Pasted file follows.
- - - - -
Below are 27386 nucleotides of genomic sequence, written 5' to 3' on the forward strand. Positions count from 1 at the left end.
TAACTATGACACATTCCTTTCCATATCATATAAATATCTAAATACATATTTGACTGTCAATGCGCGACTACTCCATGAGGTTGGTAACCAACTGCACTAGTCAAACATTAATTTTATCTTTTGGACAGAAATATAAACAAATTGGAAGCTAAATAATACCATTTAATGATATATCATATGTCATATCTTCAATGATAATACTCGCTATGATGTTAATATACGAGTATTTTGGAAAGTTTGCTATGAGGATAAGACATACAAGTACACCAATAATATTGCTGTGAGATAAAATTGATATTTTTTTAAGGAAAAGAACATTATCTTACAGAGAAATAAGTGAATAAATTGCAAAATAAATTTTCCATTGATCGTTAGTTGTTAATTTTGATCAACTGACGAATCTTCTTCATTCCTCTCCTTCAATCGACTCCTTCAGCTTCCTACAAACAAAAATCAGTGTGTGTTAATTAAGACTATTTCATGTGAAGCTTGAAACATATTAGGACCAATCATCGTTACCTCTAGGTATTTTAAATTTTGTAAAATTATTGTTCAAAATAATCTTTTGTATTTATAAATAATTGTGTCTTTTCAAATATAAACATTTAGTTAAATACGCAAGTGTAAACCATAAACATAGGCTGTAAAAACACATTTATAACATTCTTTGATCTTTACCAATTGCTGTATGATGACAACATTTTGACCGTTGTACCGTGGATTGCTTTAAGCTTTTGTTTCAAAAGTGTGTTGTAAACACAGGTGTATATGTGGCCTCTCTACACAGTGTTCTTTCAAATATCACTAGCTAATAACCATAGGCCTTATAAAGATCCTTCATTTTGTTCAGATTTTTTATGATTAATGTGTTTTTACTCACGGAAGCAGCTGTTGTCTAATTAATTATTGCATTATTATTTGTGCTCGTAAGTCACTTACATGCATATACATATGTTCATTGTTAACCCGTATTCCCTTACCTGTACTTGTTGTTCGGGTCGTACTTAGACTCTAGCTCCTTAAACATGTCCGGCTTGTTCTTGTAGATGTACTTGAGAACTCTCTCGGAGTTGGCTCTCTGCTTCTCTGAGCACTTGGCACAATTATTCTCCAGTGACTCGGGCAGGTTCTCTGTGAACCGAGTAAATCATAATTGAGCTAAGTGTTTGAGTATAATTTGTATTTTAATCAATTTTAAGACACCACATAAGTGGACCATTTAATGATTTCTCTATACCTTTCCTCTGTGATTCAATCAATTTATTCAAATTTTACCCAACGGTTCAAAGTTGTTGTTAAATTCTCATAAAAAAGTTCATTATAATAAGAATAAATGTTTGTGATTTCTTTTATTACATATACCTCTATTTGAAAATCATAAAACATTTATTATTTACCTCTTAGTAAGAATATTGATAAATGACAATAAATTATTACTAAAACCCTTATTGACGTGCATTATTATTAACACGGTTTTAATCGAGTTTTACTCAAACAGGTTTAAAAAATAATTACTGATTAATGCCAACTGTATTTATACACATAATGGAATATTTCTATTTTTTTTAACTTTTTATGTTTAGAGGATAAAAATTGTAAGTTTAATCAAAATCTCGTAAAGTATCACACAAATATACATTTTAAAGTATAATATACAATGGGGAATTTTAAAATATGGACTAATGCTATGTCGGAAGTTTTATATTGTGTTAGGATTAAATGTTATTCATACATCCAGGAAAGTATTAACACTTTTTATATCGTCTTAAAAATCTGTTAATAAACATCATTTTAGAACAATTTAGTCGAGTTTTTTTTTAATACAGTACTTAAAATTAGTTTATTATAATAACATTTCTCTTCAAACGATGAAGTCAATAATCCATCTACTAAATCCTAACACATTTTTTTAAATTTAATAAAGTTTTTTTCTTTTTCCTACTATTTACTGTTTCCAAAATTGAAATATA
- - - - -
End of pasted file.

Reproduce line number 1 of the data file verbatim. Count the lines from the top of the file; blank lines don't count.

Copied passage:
Below are 27386 nucleotides of genomic sequence, written 5' to 3' on the forward strand. Positions count from 1 at the left end.